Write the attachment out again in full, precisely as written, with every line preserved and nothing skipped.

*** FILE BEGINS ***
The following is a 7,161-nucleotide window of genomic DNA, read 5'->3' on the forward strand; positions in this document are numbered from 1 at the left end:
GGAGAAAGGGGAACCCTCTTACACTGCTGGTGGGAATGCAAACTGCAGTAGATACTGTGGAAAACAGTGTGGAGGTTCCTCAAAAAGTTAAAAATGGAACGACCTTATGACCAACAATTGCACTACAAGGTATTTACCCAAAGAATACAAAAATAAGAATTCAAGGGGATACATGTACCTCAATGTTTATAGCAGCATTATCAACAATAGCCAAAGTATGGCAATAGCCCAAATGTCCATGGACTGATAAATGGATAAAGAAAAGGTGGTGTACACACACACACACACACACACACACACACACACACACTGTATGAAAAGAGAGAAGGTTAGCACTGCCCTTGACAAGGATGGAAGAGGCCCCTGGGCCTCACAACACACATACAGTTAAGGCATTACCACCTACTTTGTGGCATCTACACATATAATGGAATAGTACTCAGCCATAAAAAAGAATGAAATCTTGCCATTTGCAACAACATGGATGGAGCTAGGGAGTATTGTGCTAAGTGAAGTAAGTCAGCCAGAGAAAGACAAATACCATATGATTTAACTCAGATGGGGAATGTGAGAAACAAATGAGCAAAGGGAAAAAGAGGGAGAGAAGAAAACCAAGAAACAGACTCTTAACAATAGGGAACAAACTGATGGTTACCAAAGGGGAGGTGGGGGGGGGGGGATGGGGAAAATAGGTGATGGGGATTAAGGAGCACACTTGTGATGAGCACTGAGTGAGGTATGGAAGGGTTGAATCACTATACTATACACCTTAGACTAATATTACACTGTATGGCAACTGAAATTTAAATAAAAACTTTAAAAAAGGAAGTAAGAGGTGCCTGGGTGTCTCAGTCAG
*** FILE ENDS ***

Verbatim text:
The following is a 7,161-nucleotide window of genomic DNA, read 5'->3' on the forward strand; positions in this document are numbered from 1 at the left end:
GGAGAAAGGGGAACCCTCTTACACTGCTGGTGGGAATGCAAACTGCAGTAGATACTGTGGAAAACAGTGTGGAGGTTCCTCAAAAAGTTAAAAATGGAACGACCTTATGACCAACAATTGCACTACAAGGTATTTACCCAAAGAATACAAAAATAAGAATTCAAGGGGATACATGTACCTCAATGTTTATAGCAGCATTATCAACAATAGCCAAAGTATGGCAATAGCCCAAATGTCCATGGACTGATAAATGGATAAAGAAAAGGTGGTGTACACACACACACACACACACACACACACACACACACACTGTATGAAAAGAGAGAAGGTTAGCACTGCCCTTGACAAGGATGGAAGAGGCCCCTGGGCCTCACAACACACATACAGTTAAGGCATTACCACCTACTTTGTGGCATCTACACATATAATGGAATAGTACTCAGCCATAAAAAAGAATGAAATCTTGCCATTTGCAACAACATGGATGGAGCTAGGGAGTATTGTGCTAAGTGAAGTAAGTCAGCCAGAGAAAGACAAATACCATATGATTTAACTCAGATGGGGAATGTGAGAAACAAATGAGCAAAGGGAAAAAGAGGGAGAGAAGAAAACCAAGAAACAGACTCTTAACAATAGGGAACAAACTGATGGTTACCAAAGGGGAGGTGGGGGGGGGGGGATGGGGAAAATAGGTGATGGGGATTAAGGAGCACACTTGTGATGAGCACTGAGTGAGGTATGGAAGGGTTGAATCACTATACTATACACCTTAGACTAATATTACACTGTATGGCAACTGAAATTTAAATAAAAACTTTAAAAAAGGAAGTAAGAGGTGCCTGGGTGTCTCAGTCAG